Latin cultures seem to understand what Americans don’t: Getting enough sleep is vital for a quality life.
The next time you are scolded at work by your boss for low production and claims that as the reason for not giving you a well-deserved raise, she may not be unfair. She may be sleepy.
A new study shows that when people, in this case college students, are sleepy they are more likely to think about how events could have turned out differently and ponder how situations could have been better. Depending on the outcome, they may blame others and even seek revenge. Researchers call this sleepy thinking ‘counterfactual.’
Irritability, moodiness and complaining are well researched side effect of sleepiness, but the new study is believed to be the first to explore how people actually think when they’re sleepy, says principal investigator David Mastin, associate professor of psychology at the University of Arkansas at Little Rock. He presented the abstract last week at SLEEP 2011, the 25th anniversary meeting of the Associated Professional Sleep Societies in Minneapolis.
“We need to realize that sleep deprivation is debilitating,” he says. “It causes people to have car accidents and make poor judgments. Would you want your supervisor reviewing you for a promotion when they are sleepy? They may say, ‘Quarterly sales were down last month and whose fault was that?’ If they are sleepy, they are more likely to seek revenge and not give you that raise.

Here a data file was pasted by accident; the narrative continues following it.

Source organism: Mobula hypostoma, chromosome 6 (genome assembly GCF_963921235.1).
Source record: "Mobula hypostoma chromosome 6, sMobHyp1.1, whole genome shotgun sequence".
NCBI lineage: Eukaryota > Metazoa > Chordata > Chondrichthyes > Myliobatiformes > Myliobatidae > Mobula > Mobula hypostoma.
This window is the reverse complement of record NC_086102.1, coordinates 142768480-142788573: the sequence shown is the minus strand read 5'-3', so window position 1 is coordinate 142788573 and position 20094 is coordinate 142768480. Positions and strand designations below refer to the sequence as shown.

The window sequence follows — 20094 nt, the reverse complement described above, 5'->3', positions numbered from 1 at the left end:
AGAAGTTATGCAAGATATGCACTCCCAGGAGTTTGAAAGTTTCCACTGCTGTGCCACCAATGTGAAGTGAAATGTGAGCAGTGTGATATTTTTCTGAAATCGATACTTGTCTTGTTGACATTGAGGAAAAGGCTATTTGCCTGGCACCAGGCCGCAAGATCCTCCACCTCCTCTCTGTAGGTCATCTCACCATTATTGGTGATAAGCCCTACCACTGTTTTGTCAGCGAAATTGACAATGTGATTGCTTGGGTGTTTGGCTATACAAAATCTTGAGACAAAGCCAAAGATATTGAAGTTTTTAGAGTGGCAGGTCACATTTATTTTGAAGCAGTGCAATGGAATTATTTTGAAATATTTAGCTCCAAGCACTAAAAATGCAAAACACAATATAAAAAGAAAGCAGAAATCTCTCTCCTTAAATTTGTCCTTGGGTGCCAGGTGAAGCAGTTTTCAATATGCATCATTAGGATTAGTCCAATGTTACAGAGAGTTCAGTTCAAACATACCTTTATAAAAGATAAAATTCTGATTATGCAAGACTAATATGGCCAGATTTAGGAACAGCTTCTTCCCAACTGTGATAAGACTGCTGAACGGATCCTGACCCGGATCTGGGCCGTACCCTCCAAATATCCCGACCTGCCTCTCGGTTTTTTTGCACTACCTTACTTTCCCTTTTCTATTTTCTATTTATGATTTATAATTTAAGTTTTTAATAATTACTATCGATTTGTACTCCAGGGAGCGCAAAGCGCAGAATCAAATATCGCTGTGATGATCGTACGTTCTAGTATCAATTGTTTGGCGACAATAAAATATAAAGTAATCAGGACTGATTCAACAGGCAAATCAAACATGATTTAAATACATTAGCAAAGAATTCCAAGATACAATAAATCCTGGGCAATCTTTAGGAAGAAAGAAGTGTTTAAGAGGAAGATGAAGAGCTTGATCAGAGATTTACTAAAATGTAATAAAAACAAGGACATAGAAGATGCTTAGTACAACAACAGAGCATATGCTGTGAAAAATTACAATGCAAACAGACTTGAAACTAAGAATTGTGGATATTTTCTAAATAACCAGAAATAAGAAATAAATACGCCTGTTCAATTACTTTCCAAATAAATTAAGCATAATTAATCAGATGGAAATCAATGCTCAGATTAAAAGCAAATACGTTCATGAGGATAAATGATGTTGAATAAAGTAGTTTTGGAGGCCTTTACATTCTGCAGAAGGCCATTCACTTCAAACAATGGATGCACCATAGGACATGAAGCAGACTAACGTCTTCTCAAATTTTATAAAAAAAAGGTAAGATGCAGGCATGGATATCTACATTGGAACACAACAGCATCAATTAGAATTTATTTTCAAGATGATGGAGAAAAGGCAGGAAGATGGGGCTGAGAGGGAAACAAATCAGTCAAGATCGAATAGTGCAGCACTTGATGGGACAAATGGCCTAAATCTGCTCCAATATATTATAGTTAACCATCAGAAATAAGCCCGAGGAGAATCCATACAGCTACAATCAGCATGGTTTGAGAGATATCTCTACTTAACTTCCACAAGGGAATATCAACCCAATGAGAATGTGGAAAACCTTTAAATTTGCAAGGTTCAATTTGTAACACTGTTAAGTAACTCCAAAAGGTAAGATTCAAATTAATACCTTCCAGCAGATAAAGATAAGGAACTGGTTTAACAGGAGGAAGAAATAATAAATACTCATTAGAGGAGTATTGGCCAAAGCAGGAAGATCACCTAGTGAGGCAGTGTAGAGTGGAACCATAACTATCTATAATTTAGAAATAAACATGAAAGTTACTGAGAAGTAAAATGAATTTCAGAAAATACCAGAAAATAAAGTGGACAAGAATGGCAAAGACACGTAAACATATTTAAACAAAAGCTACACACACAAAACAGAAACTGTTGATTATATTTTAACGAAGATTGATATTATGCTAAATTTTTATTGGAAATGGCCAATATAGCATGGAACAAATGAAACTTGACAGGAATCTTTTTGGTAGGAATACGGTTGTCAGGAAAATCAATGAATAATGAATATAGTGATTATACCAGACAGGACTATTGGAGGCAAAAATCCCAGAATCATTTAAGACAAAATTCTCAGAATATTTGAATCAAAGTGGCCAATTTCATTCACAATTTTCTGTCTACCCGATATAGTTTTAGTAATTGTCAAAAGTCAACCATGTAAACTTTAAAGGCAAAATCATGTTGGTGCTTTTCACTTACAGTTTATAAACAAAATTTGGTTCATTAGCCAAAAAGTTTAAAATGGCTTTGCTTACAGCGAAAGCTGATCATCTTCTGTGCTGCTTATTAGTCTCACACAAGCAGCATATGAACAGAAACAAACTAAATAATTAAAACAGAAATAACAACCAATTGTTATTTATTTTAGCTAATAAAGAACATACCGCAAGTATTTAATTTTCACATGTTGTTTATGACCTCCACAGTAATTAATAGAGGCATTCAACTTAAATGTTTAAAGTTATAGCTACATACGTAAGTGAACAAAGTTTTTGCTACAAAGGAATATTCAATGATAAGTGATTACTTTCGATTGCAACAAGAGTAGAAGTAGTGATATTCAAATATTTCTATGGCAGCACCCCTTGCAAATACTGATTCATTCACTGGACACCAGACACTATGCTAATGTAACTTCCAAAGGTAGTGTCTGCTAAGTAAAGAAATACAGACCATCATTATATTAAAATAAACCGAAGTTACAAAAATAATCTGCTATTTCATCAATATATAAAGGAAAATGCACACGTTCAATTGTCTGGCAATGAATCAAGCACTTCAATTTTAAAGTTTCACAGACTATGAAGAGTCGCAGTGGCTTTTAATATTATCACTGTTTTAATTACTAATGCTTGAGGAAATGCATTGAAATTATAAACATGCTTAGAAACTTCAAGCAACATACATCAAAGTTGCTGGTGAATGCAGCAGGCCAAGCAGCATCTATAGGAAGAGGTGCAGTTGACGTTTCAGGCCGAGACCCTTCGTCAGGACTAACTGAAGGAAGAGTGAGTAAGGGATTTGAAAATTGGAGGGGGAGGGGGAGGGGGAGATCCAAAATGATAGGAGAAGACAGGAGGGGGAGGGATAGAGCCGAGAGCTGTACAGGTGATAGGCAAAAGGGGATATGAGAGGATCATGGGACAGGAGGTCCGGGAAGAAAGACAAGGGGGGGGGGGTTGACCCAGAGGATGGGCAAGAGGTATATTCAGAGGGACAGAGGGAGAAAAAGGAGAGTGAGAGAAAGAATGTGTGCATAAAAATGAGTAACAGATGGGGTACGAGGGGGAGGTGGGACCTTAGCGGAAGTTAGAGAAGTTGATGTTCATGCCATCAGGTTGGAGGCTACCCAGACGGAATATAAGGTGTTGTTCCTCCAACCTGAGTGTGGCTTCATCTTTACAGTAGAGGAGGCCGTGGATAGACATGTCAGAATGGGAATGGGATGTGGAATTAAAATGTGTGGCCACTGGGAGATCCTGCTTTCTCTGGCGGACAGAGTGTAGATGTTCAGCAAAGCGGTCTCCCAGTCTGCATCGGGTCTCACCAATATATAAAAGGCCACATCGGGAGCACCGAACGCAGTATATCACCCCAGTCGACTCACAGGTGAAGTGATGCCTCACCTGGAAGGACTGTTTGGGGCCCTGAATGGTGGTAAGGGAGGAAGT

“You hope the state trooper who pulls you over has had enough sleep. Now we can imagine how important it can be to understand how not having enough sleep affects us, the impact it can have on our marriages, the way we treat people in the workplace. During voir dire, should lawyers ask jurors how sleepy they are?”
Sherri Williams, a first-year mass communications Ph.D. student at Syracuse University, says she realized her thinking was stinking last week after she stayed up overnight to complete class work. She found herself mad at the world.
“I was extra aggravated by everything people did,” acknowledges Williams, 38. “I was mad at the phone company for charging me $120 to talk and text, and for having to pay $100 to watch TV each month. Then I remembered I had been awake for 27 hours.”
Mastin says other cultures, such as Latin cultures, seem to understand what Americans don’t: Getting enough sleep is vital for a quality life.
“They have siesta periods; in our culture we almost regard taking naps as childish,” he says. “As psychologists, we want to understand the human condition, and we should know what’s going on when people are sleepy.”
These study results mean researchers will focus more attention on people in professions that often require them to sacrifice sleep.
“Having no sleep can affect our motor coordination and can be as dangerous as driving under the influence of alcohol,” Mastin explains. “So we’re starting to pay attention to truck drivers and air plane pilots and physicians who are sleepy. We would never tolerate somebody being drunk in the workplace. But sleepy? We don’t give it a second thought.”
Photo credit: Discovery